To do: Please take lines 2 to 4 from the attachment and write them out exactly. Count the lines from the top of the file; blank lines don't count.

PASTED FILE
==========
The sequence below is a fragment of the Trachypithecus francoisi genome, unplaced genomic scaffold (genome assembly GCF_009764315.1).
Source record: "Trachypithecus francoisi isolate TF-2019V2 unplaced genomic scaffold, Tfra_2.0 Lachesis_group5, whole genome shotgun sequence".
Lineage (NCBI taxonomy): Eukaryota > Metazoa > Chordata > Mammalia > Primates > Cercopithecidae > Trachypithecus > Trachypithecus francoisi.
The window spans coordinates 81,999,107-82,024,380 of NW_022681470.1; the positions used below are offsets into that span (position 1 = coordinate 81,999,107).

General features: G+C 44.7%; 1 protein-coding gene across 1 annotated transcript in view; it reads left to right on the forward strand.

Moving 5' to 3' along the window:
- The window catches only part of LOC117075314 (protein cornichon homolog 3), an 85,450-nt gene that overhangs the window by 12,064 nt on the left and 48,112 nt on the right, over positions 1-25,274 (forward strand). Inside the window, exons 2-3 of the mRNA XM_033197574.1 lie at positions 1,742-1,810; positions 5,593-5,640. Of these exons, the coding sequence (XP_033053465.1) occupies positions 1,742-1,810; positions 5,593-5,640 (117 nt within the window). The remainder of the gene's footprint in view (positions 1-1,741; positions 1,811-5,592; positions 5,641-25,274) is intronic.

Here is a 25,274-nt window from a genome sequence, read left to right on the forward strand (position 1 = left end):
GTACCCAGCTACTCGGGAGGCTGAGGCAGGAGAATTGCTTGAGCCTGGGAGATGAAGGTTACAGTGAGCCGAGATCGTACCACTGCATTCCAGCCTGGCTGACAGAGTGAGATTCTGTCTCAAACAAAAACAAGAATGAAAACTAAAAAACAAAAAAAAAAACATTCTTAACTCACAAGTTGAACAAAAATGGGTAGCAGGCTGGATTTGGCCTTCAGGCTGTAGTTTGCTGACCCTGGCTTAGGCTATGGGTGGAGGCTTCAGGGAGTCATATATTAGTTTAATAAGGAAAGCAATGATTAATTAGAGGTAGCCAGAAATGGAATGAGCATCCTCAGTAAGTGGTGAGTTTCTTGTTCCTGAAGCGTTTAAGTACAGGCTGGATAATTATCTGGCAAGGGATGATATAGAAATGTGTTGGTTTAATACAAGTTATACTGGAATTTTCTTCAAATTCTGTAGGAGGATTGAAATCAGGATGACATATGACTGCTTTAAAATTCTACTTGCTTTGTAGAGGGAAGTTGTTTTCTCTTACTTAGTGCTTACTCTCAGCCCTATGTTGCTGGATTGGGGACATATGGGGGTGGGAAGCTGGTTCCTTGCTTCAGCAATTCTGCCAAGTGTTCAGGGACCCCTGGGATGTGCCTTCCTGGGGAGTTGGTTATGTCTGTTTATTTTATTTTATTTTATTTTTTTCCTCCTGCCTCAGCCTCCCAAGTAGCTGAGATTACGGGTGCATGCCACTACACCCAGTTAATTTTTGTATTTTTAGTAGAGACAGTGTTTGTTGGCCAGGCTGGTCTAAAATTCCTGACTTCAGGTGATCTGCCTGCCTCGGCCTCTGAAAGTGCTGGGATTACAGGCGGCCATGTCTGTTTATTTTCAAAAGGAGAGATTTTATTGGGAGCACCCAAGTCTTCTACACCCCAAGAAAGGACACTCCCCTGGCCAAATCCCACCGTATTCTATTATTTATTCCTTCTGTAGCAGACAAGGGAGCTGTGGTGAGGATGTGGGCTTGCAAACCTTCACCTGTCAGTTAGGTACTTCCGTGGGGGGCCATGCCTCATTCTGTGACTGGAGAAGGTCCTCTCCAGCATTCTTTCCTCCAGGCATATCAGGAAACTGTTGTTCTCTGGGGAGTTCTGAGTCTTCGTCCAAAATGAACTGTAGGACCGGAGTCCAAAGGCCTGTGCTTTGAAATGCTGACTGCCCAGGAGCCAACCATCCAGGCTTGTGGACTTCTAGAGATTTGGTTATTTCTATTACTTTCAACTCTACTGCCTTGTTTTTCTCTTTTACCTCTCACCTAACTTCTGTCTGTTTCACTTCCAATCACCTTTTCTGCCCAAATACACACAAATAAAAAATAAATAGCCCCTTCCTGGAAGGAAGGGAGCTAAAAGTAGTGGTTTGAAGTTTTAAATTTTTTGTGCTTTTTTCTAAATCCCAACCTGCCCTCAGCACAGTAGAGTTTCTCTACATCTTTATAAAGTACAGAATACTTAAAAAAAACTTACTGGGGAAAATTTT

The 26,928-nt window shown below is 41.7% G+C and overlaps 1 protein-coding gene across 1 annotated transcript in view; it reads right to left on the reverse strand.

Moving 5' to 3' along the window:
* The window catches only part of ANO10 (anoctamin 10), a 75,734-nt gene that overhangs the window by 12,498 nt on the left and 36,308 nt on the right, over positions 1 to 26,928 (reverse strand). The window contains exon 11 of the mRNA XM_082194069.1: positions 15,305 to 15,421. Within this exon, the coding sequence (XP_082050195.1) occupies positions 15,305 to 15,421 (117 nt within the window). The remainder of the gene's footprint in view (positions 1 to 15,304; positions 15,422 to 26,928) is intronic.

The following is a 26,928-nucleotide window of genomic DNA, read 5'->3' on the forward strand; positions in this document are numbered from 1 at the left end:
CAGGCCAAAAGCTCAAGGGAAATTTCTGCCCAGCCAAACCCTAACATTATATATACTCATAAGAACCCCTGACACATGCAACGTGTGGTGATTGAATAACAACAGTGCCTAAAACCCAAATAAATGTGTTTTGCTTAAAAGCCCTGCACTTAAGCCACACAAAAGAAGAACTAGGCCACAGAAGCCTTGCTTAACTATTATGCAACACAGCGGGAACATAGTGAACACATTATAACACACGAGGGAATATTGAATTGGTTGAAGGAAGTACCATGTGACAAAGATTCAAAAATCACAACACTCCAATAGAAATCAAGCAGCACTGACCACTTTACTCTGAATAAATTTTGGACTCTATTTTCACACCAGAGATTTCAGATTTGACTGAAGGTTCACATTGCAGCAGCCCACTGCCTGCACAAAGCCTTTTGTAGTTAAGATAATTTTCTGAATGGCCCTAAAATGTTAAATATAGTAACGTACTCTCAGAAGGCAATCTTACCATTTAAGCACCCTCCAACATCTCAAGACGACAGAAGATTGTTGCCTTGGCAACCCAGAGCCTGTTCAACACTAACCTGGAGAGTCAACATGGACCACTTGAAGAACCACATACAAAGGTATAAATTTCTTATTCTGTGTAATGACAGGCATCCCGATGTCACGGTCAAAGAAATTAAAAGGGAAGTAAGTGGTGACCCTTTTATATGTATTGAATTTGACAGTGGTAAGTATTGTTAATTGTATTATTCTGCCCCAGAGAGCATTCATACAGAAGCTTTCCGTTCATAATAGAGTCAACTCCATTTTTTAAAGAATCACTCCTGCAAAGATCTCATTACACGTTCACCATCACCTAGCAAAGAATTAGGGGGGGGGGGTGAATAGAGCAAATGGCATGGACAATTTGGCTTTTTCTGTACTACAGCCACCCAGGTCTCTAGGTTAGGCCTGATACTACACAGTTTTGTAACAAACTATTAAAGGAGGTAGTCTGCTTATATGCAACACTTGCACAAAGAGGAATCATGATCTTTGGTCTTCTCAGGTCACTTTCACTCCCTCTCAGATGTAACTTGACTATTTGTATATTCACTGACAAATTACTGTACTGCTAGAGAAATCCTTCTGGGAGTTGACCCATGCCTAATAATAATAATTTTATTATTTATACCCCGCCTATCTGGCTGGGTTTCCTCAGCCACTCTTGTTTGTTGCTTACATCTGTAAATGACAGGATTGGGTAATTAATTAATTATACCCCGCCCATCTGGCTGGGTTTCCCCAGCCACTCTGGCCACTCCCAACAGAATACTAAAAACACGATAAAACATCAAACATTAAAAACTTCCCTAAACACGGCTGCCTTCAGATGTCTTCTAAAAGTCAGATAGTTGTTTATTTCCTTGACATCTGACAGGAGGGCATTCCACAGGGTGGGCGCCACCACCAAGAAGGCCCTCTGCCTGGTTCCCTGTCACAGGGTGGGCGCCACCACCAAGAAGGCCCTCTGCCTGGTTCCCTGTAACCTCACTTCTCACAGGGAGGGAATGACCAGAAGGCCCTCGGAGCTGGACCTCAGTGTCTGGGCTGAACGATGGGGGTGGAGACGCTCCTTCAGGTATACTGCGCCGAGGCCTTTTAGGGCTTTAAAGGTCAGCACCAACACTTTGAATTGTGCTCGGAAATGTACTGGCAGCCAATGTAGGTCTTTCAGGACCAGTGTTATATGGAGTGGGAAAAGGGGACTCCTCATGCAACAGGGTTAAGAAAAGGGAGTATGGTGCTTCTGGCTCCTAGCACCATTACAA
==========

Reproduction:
Source record: "Trachypithecus francoisi isolate TF-2019V2 unplaced genomic scaffold, Tfra_2.0 Lachesis_group5, whole genome shotgun sequence".
Lineage (NCBI taxonomy): Eukaryota > Metazoa > Chordata > Mammalia > Primates > Cercopithecidae > Trachypithecus > Trachypithecus francoisi.
The window spans coordinates 81,999,107-82,024,380 of NW_022681470.1; the positions used below are offsets into that span (position 1 = coordinate 81,999,107).